The oldest company in the world is located in Japan and its activity has a lot to do with Buddhism.
Kongō Gumi is a family business that specializes in temple building. It all started in 578 AD, when a famous Korean builder named Shigemitsu Kongo He was sent to the land of the Rising Sun to build a Buddhist temple. Buddhism was a new religion in Japan at the time, and there weren’t many craftsmen capable of building temples.
Kongo, the protagonist of the story, was commissioned to build the “Temple of the Four Heavenly Kings”, which can still be found today in Osaka, Japan. From that moment on, a member of the Kongo family decided to start the temple building business, under the name of Kongō Gumi today and has survived for 40 generations, to this day it is still active.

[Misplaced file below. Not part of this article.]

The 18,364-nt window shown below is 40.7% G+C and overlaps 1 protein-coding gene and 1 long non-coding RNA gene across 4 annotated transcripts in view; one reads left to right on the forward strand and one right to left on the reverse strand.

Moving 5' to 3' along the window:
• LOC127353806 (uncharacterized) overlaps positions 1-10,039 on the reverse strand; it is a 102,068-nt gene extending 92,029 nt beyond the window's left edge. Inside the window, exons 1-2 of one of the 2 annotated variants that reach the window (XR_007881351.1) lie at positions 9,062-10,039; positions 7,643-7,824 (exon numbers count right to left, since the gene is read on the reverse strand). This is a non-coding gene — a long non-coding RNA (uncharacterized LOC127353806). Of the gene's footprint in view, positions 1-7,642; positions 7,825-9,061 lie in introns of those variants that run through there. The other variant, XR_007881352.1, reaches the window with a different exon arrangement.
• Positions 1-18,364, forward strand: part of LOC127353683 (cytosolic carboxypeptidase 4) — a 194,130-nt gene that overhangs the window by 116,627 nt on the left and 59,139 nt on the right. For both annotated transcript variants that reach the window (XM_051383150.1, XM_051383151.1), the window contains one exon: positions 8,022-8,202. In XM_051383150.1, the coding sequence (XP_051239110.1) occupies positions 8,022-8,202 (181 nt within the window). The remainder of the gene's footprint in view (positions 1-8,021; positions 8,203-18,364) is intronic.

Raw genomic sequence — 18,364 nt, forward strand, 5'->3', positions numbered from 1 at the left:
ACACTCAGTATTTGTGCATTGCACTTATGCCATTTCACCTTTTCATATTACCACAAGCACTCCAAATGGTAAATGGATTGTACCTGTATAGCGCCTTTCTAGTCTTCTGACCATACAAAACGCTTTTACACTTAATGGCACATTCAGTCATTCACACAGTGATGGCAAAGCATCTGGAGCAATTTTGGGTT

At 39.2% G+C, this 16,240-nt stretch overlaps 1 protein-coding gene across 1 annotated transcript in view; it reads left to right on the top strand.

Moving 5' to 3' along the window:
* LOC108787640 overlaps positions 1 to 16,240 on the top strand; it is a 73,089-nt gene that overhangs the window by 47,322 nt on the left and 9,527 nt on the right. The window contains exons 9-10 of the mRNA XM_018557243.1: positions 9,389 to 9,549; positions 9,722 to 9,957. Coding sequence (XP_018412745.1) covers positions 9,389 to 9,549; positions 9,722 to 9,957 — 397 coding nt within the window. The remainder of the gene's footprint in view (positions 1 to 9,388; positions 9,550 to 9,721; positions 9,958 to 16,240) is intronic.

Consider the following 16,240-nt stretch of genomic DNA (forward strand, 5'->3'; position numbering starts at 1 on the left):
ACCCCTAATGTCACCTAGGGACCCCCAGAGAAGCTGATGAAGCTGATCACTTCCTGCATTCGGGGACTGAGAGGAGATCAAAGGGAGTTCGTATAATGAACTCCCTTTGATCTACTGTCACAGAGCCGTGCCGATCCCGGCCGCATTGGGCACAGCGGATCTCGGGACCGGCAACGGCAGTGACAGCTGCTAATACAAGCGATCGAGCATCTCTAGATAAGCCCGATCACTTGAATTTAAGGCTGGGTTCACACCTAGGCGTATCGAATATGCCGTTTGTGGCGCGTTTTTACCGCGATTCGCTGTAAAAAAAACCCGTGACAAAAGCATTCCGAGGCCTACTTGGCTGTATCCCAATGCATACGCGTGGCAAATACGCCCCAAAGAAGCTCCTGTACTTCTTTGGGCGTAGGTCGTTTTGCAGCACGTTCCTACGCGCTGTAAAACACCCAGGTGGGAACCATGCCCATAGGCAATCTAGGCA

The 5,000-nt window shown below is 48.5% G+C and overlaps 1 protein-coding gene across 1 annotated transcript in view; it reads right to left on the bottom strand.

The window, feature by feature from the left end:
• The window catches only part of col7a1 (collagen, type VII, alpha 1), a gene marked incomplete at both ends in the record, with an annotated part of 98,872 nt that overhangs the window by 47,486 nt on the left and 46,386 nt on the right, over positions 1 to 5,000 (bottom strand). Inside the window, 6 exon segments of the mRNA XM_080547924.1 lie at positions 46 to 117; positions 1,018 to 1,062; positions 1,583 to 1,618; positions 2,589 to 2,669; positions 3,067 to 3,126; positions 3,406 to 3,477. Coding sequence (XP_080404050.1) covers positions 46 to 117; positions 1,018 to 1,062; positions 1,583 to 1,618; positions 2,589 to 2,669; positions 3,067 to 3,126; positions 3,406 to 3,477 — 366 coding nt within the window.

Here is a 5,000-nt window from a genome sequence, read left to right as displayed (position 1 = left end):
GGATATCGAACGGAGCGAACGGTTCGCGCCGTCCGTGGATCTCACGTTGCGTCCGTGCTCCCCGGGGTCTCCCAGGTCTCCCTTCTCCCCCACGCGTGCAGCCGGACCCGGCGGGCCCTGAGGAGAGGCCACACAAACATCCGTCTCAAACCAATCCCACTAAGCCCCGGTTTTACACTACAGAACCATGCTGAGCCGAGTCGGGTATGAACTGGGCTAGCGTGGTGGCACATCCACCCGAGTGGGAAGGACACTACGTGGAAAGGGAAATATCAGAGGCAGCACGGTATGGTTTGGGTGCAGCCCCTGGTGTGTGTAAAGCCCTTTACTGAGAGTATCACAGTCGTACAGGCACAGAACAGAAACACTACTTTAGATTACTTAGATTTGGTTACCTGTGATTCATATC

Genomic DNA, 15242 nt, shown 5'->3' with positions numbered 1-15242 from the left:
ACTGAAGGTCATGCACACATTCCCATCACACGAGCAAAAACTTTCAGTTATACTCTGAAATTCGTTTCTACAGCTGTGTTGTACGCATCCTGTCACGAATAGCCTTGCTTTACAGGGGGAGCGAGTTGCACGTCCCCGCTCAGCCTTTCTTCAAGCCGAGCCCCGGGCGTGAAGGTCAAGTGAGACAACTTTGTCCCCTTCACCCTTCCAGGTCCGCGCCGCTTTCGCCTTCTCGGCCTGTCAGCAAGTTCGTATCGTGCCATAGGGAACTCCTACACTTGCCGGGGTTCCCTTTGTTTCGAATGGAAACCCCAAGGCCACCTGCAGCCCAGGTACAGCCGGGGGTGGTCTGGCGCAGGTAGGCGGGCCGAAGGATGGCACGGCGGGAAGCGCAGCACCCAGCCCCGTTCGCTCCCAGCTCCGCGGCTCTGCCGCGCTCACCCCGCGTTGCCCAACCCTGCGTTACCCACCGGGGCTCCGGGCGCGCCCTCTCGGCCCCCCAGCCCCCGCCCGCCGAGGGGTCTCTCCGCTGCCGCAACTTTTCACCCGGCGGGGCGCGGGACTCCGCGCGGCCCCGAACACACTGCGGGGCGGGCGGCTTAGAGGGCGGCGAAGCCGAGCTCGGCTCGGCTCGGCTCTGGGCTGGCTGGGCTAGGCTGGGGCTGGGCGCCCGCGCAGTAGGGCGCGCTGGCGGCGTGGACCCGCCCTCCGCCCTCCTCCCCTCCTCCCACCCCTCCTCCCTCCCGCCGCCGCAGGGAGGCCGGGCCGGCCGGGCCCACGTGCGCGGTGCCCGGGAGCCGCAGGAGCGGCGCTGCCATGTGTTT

As you can easily imagine, the company has survived many disasters, both natural and man-made, including for example two world wars, famines, economic and political collapses, and none of that put it at risk or caused them to be at risk. on the brink of crisis. However, it was 2006 that brought the company to its knees, since in that year it had to liquidate its assets due to the difficult financial situation created by the “financial bubble of the eighties.”
In fact, between 1986 and 1991, the Bank of Japan made too many low-interest loans in Japan due to the steady growth in demand for luxury goods and real estate. That sparked an asset bubble as many companies were quick to borrow despite taking on huge amounts of debt.